How do you know if you’ve lived a good life? That’s a hard question to answer objectively because of the various cultural and social rules that come to define what “good” is. Do intentions really matter if someone gets hurt… Read More ›
The waiting room from immigration hell awaits “Upon Entry.” [SXSW]
Nobody enjoys a waiting room. In a world accustomed to instant gratification, the experience feels intolerable, even if you have an appointment or assurances that your stay in that space is only temporary. Co-directors Alejandro Rojas and Juan Sebastián Vásquez… Read More ›
Eroticism is in the details in Patricia Ortega’s “Mamacruz.” [Sundance Film Festival]
When director Patricia Ortega found a revealing picture of her mother as a young woman, scantily clad in an open bathrobe, she didn’t recoil in embarrassment. She made a movie about it. Ortega was surprised by such a blatant display… Read More ›
Open Dialogue with “BARDO, False Chronicle of a Handful of Truths” actors Daniel Giménez Cacho and Ximena Lamadrid.
Bardo, False Chronicle of a Handful of Truths is a creative exploration of finding humanity within sometimes inhumane conditions of the physical and mental states. Today on Open Dialogue our guests are Daniel Giménez Cacho and Ximena Lamadrid. These two… Read More ›
Suspense thriller “The Inevitable Death of the Crab (La Inevitable Muerte del Cangrejo)” is a strong first full-length outing by Ahcitz Azcona.
An observation about American cinema is made early into writer/actor/director Ahcitz Azcona’s The Inevitable Death of the Crab (La Inevitable Muerte del Cangrejo) that’s incredibly obvious yet startling once considered: whomever the latest “bad guy” is to the U.S., they… Read More ›
Honor, pain, and cuddles are just the beginning of Alberto Vázquez’s “Unicorn Wars.” [Fantastic Fest]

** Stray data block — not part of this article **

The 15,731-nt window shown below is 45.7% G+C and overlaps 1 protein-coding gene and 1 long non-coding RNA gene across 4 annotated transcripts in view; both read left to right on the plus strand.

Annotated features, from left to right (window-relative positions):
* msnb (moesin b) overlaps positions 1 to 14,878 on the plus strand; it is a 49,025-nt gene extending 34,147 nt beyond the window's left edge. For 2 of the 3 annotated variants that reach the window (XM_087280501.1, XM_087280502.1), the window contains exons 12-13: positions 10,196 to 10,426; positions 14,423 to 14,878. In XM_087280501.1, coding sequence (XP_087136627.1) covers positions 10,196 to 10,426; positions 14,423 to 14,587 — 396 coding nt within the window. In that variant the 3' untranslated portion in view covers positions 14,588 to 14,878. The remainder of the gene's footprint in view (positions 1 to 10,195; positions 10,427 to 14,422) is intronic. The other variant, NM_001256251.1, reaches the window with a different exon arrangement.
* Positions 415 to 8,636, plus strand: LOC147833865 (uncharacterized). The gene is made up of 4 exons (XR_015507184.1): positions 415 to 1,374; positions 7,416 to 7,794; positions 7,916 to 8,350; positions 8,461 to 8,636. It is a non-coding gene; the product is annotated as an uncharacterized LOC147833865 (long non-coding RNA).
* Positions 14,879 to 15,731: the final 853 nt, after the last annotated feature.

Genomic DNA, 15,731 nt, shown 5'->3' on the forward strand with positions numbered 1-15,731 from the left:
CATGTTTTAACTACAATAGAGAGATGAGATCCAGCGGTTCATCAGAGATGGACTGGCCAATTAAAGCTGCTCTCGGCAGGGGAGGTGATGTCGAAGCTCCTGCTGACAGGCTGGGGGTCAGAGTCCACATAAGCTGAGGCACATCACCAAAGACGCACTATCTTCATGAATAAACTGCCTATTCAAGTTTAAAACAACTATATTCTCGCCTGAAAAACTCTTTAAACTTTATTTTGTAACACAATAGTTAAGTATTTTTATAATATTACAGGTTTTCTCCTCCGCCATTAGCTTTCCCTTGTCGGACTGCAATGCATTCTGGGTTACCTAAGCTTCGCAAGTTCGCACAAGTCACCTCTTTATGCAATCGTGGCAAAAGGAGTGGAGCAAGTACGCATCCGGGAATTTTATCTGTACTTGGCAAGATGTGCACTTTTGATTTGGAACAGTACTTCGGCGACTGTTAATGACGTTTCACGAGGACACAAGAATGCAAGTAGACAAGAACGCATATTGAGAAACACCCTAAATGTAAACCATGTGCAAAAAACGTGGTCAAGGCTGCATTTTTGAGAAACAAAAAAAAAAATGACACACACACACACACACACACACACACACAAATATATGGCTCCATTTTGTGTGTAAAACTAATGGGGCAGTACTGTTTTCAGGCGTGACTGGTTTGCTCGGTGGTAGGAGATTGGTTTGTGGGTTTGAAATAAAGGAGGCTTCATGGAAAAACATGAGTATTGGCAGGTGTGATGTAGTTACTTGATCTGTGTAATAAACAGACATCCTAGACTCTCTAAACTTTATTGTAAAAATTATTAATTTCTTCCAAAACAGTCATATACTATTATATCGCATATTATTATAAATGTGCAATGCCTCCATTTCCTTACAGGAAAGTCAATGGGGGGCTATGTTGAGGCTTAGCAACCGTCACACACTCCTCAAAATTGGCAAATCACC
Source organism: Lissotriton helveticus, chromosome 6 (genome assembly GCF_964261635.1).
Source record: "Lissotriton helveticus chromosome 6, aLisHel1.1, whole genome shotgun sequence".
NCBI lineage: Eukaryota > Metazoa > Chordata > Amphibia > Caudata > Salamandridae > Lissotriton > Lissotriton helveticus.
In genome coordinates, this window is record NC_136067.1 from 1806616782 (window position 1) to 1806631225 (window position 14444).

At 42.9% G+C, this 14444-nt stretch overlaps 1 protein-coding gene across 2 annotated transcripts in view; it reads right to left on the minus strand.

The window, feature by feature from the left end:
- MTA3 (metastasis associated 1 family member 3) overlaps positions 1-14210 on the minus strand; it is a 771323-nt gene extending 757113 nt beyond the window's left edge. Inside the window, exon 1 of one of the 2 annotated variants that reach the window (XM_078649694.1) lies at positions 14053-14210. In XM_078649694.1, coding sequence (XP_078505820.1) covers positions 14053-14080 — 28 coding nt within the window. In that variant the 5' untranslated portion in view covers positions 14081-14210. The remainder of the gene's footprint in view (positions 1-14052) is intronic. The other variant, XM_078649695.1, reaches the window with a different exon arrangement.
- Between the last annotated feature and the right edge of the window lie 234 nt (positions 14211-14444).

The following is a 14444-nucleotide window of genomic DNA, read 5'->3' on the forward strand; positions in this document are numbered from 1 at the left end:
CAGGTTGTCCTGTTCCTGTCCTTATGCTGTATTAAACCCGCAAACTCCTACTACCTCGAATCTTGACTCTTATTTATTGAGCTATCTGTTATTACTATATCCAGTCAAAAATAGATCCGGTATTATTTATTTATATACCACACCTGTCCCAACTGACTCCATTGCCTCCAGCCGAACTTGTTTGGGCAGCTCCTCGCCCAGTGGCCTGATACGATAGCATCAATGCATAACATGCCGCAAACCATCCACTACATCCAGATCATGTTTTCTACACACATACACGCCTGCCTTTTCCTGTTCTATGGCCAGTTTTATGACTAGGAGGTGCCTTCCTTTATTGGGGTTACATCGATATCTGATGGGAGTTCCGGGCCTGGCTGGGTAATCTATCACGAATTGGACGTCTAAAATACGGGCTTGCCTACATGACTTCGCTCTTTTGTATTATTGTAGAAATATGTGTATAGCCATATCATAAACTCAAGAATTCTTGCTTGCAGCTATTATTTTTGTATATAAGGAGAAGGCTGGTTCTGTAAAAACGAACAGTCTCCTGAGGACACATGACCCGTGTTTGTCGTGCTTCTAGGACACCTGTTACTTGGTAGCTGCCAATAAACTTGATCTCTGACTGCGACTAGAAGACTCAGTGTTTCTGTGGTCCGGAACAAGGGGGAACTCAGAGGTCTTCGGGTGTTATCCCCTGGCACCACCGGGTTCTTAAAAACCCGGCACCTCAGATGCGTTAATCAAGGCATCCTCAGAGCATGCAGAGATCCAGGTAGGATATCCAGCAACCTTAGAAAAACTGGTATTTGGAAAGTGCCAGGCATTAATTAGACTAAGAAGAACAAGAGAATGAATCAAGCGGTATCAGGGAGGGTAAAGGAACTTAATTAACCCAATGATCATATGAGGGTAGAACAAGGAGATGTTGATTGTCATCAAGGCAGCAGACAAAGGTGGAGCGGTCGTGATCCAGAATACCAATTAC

If you go down in the woods today, you’re sure of a big surprise If you go down in the woods today, you’d better go in disguise For every bear that ever there was Will gather there for certain because… Read More ›
“The Antares Paradox (La Paradoja de Antares)” is a well-executed single-location story. [Fantastic Fest]
Imagine for a moment that you’ve known what you’ve wanted to do from a young age, that you’ve spent the majority of your life reaching toward a goal despite a lack of familial or even societal support. Now imagine that… Read More ›
Macarena Gómez and Sofía García make every moment of “Everyone Will Burn (Y Todos Arderán)” scorching. [Fantastic Fest]
Before we dive right into our review of the incredible Spanish horror film, Everyone Will Burn (Y Todos Arderán), we must first talk briefly about an HBO Spain show called 30 Coins. 30 Coins is a semi-religiously involved horroresque show… Read More ›
“We Are Living Things” explores life and society through layered metaphors.
Whom among us hasn’t felt lost and alone, even in a crowded room of people? In some cases, the larger the environment, the smaller one may feel due to the vastness of it all. In that case, seeking connection to… Read More ›
Part expressionist melodrama and part campy horror, “The Attachment Diaries (El Apego)” sends mixed messages about trauma and mental health issues. [Chattanooga Film Festival]